The relative importance of the currently recorded large number of descriptive conformation traits and of milkfat yield on retention for a second lactation of 6645 Friesian-sired and 5709 Jersey-sired heifers was examined. In a linear multiple regression model, the effect of heifers deviating from the 'normal' conformation for a certain trait on the retention rate was used as an indicator for the relative importance of the trait. Milkfat yield was by far the most important trait for both breeds. Only a small number of conformation traits describing udder and teats influenced the retention rate significantly. The farmer with Jersey cows appeared to consider more conformation traits as important than the owner of Friesian cows. The results suggest the inclusion of only the important conformation traits describing udder and teats as potential traits in the selection of profitable dairy cattle in New Zealand to retain a high genetic response for milkfat yield.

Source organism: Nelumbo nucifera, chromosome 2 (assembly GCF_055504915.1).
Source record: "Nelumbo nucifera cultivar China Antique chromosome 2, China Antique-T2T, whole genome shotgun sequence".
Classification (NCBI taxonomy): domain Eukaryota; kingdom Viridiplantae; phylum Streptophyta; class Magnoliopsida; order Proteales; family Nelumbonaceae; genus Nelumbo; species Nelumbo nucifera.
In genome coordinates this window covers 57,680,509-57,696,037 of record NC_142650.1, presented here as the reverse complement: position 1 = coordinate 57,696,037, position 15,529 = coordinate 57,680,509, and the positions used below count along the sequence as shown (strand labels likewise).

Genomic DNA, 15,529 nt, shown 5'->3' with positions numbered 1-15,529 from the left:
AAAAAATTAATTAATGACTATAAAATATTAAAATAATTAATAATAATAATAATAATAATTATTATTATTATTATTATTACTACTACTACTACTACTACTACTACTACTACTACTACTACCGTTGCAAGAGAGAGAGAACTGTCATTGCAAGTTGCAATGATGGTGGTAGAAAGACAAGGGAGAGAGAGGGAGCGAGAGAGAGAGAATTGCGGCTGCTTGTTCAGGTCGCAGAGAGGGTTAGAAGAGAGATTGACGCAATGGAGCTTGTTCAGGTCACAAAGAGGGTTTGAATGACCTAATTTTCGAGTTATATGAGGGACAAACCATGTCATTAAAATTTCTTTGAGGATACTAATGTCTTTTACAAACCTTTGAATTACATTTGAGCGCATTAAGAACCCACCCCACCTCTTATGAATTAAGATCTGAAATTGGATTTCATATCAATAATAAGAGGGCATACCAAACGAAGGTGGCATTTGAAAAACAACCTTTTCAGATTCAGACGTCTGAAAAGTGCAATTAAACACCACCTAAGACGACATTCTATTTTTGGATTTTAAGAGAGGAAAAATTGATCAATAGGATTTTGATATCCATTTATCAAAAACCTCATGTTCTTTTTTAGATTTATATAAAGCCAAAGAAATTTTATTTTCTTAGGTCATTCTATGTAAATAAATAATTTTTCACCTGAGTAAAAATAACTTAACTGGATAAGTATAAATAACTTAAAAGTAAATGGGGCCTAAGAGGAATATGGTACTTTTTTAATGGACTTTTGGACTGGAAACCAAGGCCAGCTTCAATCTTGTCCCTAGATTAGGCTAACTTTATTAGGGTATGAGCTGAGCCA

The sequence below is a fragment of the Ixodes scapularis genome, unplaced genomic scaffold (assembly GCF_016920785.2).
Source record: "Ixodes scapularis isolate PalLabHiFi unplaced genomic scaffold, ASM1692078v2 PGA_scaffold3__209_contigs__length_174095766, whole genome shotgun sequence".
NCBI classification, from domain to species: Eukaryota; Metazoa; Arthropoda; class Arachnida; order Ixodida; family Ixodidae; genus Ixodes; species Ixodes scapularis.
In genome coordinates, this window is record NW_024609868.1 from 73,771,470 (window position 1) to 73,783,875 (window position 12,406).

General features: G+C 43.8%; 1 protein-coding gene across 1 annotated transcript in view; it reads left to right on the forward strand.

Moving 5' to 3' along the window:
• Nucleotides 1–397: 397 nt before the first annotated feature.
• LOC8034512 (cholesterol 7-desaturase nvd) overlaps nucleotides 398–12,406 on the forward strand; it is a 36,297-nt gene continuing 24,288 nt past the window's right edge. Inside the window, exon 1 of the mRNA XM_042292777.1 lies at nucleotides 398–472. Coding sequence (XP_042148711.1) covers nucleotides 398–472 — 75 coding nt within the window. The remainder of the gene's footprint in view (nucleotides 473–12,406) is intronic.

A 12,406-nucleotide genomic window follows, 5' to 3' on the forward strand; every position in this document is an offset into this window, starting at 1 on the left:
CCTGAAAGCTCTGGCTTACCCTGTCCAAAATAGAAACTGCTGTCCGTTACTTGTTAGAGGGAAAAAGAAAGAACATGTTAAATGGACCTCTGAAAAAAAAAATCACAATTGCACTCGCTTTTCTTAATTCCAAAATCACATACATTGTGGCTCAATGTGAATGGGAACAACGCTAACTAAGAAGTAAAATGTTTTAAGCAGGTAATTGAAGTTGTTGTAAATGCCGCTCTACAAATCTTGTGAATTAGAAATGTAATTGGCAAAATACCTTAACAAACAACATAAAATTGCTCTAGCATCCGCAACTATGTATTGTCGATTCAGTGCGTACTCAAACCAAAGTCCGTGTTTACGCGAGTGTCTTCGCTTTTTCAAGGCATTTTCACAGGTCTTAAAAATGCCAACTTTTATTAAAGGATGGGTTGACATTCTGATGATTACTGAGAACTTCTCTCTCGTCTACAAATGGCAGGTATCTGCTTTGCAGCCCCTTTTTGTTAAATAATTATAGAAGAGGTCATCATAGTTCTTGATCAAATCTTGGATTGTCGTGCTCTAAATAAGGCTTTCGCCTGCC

Proceedings of the New Zealand Society of Animal Production, Volume 46, , 67-70, 1986
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